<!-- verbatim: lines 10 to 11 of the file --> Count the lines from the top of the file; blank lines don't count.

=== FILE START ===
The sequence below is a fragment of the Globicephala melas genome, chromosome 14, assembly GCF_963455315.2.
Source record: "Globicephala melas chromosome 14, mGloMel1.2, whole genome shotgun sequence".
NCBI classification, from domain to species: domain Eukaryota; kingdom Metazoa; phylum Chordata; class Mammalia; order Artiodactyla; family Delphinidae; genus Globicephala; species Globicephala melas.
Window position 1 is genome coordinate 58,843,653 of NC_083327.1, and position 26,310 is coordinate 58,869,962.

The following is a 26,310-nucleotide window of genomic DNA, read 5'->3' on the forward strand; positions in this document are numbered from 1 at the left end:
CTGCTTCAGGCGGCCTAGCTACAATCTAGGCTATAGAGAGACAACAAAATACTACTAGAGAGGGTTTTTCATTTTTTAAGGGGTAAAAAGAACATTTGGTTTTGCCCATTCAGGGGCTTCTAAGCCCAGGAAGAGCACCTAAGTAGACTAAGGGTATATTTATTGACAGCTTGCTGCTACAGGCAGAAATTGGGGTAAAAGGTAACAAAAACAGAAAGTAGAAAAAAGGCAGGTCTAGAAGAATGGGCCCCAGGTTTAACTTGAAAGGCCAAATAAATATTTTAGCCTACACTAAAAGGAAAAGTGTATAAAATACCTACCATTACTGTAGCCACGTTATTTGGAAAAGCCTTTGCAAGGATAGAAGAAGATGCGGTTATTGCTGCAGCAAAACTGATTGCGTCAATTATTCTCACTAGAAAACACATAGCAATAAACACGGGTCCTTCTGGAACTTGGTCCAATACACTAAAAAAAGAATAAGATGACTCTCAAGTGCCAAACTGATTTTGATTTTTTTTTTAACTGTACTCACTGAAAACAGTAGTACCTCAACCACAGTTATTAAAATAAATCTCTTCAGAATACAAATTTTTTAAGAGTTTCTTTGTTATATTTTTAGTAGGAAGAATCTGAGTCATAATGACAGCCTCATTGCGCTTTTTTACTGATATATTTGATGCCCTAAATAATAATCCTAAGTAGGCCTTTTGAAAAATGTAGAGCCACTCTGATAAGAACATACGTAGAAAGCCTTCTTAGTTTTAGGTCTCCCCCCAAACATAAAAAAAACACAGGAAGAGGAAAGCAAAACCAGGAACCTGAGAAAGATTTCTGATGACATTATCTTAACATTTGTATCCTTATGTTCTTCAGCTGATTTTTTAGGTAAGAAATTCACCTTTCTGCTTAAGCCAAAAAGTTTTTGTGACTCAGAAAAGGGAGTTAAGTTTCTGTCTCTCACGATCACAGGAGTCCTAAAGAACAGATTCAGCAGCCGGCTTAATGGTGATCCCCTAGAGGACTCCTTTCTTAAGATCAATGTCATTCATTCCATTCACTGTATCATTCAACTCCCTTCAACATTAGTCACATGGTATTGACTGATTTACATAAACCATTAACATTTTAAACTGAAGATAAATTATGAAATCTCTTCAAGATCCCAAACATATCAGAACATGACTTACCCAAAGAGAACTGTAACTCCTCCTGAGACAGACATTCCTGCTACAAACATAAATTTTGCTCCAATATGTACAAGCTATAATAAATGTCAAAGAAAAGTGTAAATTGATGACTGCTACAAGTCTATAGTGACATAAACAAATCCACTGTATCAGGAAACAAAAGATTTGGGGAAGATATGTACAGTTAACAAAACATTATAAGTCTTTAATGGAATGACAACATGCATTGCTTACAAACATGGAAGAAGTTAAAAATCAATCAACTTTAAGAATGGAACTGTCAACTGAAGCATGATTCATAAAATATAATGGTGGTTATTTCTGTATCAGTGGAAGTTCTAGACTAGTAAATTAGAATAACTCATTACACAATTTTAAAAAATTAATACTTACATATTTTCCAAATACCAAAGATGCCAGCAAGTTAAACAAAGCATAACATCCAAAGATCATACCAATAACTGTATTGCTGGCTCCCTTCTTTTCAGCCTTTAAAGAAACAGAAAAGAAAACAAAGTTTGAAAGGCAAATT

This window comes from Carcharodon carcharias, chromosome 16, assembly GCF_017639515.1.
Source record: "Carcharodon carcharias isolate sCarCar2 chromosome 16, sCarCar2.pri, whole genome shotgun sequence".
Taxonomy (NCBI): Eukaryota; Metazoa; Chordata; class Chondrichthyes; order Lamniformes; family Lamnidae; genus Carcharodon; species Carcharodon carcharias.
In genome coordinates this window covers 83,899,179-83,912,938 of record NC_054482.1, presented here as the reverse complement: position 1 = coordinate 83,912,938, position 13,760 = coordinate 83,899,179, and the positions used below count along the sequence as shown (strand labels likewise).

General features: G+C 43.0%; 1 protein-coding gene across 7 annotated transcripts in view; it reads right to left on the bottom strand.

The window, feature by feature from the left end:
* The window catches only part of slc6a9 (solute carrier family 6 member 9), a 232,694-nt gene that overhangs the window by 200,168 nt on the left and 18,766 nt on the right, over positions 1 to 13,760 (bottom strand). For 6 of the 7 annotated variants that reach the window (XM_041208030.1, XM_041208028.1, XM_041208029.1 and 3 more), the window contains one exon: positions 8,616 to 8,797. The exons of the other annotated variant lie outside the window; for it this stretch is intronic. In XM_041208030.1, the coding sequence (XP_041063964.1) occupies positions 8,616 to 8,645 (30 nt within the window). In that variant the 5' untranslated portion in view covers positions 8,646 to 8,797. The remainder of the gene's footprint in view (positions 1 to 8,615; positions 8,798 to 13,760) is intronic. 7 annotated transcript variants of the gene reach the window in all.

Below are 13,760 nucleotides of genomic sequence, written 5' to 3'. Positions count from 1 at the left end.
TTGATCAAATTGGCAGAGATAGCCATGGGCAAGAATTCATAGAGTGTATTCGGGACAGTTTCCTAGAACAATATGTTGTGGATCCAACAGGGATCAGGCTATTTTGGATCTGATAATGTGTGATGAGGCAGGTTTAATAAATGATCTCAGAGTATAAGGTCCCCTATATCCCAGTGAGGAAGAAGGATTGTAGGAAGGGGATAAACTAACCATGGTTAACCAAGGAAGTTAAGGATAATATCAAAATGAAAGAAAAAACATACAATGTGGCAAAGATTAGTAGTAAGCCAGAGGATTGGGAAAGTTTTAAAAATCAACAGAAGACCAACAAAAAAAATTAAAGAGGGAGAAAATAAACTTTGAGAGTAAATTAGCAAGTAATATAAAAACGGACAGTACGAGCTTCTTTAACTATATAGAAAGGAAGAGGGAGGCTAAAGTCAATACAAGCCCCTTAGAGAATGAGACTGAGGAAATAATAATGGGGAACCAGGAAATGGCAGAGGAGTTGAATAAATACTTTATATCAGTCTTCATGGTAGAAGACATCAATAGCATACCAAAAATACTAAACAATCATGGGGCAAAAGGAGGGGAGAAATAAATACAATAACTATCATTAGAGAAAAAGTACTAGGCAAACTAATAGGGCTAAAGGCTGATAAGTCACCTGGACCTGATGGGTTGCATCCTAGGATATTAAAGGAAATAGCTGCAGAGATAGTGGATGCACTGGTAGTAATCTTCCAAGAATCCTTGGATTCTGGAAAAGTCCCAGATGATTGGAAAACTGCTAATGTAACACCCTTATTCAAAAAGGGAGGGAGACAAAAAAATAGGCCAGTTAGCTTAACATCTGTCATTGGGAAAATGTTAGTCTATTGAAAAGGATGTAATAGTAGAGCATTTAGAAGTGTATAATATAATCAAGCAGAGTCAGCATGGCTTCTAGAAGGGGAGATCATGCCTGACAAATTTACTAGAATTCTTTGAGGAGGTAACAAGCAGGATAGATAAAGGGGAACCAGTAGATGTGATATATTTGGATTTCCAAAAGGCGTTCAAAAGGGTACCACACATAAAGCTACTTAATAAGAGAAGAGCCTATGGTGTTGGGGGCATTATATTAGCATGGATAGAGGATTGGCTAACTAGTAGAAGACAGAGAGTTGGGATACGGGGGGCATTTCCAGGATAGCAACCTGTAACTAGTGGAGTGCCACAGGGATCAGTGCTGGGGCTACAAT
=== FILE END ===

In genome coordinates this window covers 83,899,179-83,912,938 of record NC_054482.1, presented here as the reverse complement: position 1 = coordinate 83,912,938, position 13,760 = coordinate 83,899,179, and the positions used below count along the sequence as shown (strand labels likewise).

General features: G+C 43.0%; 1 protein-coding gene across 7 annotated transcripts in view; it reads right to left on the bottom strand.